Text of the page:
Three months into working as a night runner on the CBS series, “The Big Bang Theory,” second year film student Jacob Murray found himself out of a job when the Writer’s Guild of America began its strike Nov. 5.
With finals week set to soon hit full effect, Murray said the unexpected vacation was “somewhat of a blessing.” After recently moving back in with his parents, being forced to find other means to pay rent was not an issue, but others he knows weren’t so fortunate.
About one month after the strike began, the WGA and the Alliance of Motion Picture and Television Producers (AMPTP) have yet to reach contract agreements regarding writers’ royalties from new media distribution and DVD sales, leaving those in the industry who are reliant on a steady flow of writers’ material in search of other options.
Writers are asking for eight cents per DVD sold, which doubles what they currently earn. One of the main issues in the spotlight has been royalties from new media, which includes Internet downloads, streams of TV shows and other creative material distributed online. Negotiations resumed on Tuesday.
CSUN television production professor Dianah Wynter said, “Everyone gets affected when they run out of material,” such as those who work in crafts services.
As a member of both the WGA and Director’s Guild of America, the strike has made it difficult for Wynter to prepare for an upcoming movie shoot.
“Because I’m a writer, I can’t really do the rewrites that I would like to do before I shoot, so I really hope this thing gets resolved right away,” Wynter said.
Murray said, “this affects so many people,” as he and fellow film student Brian Peyton stood outside of Manzanita Hall.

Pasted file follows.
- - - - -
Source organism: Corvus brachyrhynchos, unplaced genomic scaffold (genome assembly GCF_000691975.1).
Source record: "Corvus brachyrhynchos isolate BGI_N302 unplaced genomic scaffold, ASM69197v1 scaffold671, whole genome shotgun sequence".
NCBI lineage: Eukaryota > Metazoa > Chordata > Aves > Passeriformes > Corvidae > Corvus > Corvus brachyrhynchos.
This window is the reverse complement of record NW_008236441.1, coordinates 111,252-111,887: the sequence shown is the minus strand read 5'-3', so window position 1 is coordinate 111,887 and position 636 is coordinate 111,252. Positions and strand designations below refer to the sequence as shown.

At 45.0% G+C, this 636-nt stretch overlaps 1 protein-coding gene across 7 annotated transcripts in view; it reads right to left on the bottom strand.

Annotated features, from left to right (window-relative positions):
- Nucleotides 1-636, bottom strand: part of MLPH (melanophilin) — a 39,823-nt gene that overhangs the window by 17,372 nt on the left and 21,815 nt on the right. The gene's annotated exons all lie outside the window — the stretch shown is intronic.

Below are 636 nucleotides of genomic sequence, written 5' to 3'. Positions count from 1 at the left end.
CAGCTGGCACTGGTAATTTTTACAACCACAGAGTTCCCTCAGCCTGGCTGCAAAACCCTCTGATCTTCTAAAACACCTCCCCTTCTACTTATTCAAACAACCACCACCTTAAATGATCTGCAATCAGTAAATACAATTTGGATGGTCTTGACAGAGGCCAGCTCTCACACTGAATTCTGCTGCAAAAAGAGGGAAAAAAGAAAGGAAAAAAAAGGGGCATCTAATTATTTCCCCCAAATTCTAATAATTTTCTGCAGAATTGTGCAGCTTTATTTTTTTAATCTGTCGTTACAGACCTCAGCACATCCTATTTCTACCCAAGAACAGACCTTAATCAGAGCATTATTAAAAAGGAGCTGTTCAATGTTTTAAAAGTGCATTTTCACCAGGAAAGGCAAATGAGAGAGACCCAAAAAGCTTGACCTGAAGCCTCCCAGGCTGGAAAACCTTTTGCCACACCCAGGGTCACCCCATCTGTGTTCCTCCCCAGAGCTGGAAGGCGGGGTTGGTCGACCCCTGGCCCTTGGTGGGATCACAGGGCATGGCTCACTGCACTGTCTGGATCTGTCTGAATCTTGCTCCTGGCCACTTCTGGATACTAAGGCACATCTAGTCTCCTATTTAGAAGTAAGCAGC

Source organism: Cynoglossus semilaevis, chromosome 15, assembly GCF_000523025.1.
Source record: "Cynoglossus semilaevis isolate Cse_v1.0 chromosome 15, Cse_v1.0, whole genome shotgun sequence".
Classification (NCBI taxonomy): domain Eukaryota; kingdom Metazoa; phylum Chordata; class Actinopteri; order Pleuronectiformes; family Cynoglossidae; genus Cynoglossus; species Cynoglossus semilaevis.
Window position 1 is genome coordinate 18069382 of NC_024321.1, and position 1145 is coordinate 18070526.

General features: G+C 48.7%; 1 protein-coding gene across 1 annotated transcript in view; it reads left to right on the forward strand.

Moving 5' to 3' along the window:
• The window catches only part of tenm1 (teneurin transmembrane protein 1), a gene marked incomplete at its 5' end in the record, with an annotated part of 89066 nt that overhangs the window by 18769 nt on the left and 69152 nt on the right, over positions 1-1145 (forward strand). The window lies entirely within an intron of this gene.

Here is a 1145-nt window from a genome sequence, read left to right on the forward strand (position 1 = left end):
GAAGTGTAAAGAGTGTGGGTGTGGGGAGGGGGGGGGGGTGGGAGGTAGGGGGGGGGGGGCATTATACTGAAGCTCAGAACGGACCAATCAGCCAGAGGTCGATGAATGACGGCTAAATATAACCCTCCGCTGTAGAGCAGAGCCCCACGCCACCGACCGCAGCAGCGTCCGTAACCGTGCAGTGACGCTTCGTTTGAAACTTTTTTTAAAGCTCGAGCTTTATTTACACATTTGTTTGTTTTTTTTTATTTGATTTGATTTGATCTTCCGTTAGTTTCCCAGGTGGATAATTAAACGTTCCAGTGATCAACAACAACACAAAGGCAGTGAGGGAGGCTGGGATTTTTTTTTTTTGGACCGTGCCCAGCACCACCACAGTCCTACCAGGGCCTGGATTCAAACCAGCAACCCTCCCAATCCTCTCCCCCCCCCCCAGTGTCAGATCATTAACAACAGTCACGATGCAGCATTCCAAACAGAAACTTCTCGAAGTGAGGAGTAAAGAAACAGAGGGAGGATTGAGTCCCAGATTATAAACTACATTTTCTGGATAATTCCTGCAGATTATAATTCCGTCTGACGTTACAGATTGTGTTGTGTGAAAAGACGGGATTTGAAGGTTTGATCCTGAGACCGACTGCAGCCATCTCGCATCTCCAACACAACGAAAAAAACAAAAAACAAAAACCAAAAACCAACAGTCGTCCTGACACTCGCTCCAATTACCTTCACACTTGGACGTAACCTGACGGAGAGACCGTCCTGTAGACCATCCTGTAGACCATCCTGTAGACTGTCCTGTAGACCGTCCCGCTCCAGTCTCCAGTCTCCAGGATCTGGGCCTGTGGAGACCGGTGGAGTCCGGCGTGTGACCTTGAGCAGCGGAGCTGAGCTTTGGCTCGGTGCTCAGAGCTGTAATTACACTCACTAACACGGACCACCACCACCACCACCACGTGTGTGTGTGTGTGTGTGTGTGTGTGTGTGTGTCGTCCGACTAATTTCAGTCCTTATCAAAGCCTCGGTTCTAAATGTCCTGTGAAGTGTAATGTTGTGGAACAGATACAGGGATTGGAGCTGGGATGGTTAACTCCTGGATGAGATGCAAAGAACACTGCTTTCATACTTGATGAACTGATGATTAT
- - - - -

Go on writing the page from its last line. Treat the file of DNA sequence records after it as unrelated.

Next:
Peyton said his family has several ties to the industry, and one family friend who works as a sound engineer has been looking for work since the strike hit.
“The thing is, they have a point. They make nothing on Internet downloads,” Murray said. He believes writers deserve higher royalties, but they shouldn’t strike at the expense of those who can’t afford the current dry state of production in television, Murray said.
As film students, Peyton said they learn about the 1988 strike in which writers fought for residuals in home video sales, then an unpredictable frontier in media. Ultimately, the writers realized they made a mistake when they agreed to relatively low royalty percentages and VHS sales increased dramatically.
“They made a bad deal,” Peyton said, and in facing a similar situation with the Internet, the writers just want to make sure it doesn’t happen again.
But as negotiations are set to resume, Wynter said many in the industry are looking forward to continuing talks.
“I think people are feeling very positive now that we’re back at the bargaining table? I don’t think anyone wants to see this drag on for very long.”
Professor Nate Thomas, head of the television production option in the cinema, television and arts program (CTVA), said the strike comes at an unfortunate time for students looking to get their foot in the door with internships.
“Many of our students are in internships hoping that they parlay into full-time jobs,” said Thomas. The lack of work available as a result of halted production means that students won’t get a job this semester, he said.
With writers busy at the picket line, empty desks could be the window of opportunity for students eager to get into the business, Peyton said. But he and other students and staff agreed taking advantage of the absence of union writers could come back to haunt potential opportunists.
Andy Chen, a junior film student, compared the situation with the grocery strike that lasted from late 2003 to early 2004 when workers exchanged their jobs for picket lines only to have their positions taken by temporary workers in their absence.
“A ‘scab’ is…someone who says, ‘Alright, you guys are striking so I’m going to take your job,'” Chen said. “It’s kind of looked down upon because once the strike goes off, you’ll be blacklisted as someone who went against the grain,” Chen said.